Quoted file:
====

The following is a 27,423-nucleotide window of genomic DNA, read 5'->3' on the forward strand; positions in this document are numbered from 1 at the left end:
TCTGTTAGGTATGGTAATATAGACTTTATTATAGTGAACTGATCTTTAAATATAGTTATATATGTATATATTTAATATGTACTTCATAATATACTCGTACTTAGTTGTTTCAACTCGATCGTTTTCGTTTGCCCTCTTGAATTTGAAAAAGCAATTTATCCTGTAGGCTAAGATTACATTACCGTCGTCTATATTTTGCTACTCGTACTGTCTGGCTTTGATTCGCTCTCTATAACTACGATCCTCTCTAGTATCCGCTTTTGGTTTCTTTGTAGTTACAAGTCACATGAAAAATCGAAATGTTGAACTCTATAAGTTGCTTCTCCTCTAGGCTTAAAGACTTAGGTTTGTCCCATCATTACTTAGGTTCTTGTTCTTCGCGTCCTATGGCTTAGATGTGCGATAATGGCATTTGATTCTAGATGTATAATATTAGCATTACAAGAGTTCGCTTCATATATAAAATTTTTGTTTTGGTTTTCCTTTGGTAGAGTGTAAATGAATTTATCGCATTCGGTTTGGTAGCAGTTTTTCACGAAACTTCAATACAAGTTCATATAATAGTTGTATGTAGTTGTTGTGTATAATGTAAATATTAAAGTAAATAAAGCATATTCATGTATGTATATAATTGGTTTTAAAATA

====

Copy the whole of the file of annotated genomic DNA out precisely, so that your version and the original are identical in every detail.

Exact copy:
The following is a 27,423-nucleotide window of genomic DNA, read 5'->3' on the forward strand; positions in this document are numbered from 1 at the left end:
TCTGTTAGGTATGGTAATATAGACTTTATTATAGTGAACTGATCTTTAAATATAGTTATATATGTATATATTTAATATGTACTTCATAATATACTCGTACTTAGTTGTTTCAACTCGATCGTTTTCGTTTGCCCTCTTGAATTTGAAAAAGCAATTTATCCTGTAGGCTAAGATTACATTACCGTCGTCTATATTTTGCTACTCGTACTGTCTGGCTTTGATTCGCTCTCTATAACTACGATCCTCTCTAGTATCCGCTTTTGGTTTCTTTGTAGTTACAAGTCACATGAAAAATCGAAATGTTGAACTCTATAAGTTGCTTCTCCTCTAGGCTTAAAGACTTAGGTTTGTCCCATCATTACTTAGGTTCTTGTTCTTCGCGTCCTATGGCTTAGATGTGCGATAATGGCATTTGATTCTAGATGTATAATATTAGCATTACAAGAGTTCGCTTCATATATAAAATTTTTGTTTTGGTTTTCCTTTGGTAGAGTGTAAATGAATTTATCGCATTCGGTTTGGTAGCAGTTTTTCACGAAACTTCAATACAAGTTCATATAATAGTTGTATGTAGTTGTTGTGTATAATGTAAATATTAAAGTAAATAAAGCATATTCATGTATGTATATAATTGGTTTTAAAATA